"We have over 200 names on our database, most of them men who have not been convicted and some who still work in care. In some cases we hand information over to the police."

Every couple of months a newsletter is produced which names paedophiles. These are men who have been convicted and whose names were obtained by tracking court reports in local newspapers around the country.

"We hand it out in the streets all over the county and people are amazed when they see what is happening," Mr O'Sullivan says.

"They just didn't realise what was going on and we are really only a small area. All we are doing is letting people know that there is a problem. Only by being aware can you protect your own children.

"If we have information and the person is investigated but no action is taken, we still keep an eye on them if we believe the investigation was badly handled.

"One man, for instance, who was cleared in the investigation has now been suspended. That's one less we have to worry about."

Over the past two years he has become a magnet for parents and relatives of abused children around the country seeking help and advice. He liaises with solicitors about forming support groups and taking civil legal actions, and talks to MPs about his campaign for a Royal Commission into the abuse which he believes has spread like a cancer through Britain's children's homes during the past 30 years.

He and PACA also use their database to help people. "A couple came to us who thought their child had been abused, but the child wouldn't say anything. We put the name of the alleged abuser through the database and we found that similar allegations had been made.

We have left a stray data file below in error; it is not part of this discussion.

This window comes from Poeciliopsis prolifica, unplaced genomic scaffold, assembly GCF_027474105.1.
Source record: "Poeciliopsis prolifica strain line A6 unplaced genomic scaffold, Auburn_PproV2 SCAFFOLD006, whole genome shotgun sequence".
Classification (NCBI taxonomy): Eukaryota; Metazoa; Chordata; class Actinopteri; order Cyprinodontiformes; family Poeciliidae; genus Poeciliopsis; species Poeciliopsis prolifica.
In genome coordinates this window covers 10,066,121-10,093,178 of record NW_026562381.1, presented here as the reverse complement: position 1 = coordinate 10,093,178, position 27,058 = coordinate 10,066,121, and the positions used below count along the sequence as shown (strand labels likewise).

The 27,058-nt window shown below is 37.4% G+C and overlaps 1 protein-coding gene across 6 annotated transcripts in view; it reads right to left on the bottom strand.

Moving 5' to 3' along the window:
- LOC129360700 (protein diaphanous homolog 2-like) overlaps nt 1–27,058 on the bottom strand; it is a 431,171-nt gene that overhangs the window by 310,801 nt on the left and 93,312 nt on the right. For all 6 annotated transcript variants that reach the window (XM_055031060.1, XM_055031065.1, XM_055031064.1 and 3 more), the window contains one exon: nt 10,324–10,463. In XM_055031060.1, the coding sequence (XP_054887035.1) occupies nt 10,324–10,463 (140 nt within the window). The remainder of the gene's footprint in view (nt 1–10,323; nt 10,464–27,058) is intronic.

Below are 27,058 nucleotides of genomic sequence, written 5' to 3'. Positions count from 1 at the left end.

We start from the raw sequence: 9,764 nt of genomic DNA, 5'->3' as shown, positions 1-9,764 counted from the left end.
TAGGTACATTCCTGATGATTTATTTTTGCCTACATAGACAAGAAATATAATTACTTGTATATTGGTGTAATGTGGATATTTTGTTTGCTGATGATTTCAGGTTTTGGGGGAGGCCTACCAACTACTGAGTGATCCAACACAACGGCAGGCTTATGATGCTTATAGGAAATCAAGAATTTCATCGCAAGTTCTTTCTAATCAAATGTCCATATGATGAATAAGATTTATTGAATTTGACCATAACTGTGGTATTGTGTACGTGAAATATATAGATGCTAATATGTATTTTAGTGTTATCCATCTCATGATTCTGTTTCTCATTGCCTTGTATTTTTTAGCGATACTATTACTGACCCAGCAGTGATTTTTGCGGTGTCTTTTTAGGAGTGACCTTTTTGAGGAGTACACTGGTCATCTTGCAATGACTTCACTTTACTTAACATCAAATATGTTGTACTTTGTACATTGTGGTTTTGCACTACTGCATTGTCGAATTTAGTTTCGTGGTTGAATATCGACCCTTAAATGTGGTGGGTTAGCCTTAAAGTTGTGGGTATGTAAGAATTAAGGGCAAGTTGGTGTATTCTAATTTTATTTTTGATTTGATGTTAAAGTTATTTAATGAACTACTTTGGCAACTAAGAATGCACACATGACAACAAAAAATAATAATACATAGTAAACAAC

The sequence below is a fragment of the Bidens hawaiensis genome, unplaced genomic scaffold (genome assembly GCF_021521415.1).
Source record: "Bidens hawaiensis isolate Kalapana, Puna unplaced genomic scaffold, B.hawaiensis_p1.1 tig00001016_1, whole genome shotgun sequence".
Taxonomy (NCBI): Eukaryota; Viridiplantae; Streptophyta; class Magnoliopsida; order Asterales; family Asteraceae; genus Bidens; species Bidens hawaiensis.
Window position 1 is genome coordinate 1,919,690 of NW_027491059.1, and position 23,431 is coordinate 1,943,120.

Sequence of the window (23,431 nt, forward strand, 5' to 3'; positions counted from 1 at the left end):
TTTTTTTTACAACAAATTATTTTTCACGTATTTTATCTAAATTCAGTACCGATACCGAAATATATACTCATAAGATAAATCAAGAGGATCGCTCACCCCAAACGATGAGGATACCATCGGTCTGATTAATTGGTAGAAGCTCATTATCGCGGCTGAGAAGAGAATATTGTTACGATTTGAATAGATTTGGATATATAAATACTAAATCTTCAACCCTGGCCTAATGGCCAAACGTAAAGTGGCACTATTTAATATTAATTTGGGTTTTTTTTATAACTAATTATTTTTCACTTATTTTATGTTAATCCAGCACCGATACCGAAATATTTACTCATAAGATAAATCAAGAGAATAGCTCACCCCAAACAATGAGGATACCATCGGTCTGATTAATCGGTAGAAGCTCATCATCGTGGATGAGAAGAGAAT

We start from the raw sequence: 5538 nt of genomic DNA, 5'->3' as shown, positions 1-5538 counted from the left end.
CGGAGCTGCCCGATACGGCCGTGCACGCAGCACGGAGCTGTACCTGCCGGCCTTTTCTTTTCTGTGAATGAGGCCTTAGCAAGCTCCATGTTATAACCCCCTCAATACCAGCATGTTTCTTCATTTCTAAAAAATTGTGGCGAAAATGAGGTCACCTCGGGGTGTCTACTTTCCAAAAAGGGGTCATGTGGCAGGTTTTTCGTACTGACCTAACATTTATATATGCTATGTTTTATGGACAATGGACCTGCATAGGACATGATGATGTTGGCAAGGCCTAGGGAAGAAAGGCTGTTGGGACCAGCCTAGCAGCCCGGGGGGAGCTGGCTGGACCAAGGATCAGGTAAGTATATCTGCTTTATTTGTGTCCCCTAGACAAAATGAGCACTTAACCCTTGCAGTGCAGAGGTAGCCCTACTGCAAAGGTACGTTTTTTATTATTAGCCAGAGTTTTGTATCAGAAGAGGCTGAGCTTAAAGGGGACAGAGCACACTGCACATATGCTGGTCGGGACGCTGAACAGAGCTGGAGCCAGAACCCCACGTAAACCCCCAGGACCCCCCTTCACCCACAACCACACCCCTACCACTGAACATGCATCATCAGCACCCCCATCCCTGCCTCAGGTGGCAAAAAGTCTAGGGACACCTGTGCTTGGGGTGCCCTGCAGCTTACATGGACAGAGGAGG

"The couple went back with that information and the child told them all once he knew about the other cases. The man involved had told the child the parents would be killed if he talked."

He is adamant that the problem has been around for a long time. "I think we have for far too long turned a blind eye to this child abuse and the public should have been made aware of what was going on years ago.

"We believe the establishment must have known because it is so ingrained in the system. It seems to have been going on for 30 years or more, so how can people not have known? I think it just spread and thousands of children have been abused.

"Only now are those who were abused coming forward because, let's face it, until relatively recently no one believed them.

"And, you know, what really grates with us is that no one is standing up and saying sorry to these kids for what happened to them. No one is saying, 'Look, we know it wasn't your fault and what happened to you was wrong'. No one is prepared to do that.

"Many of these kids don't want compensation for the unspeakable things that happened to them. They just want someone, somewhere, to say sorry, that's all.

"That can't be too much to ask for, surely."

As he turns to his computer to plan this week's meeting with the MPs and to prepare his speech, he sighs in frustration. "Just imagine what it must feel like to be abused and to have no self worth, no value in society. A lot who were abused have killed themselves, you know, and if I had gone through what some of them have, I wouldn't want to carry on either."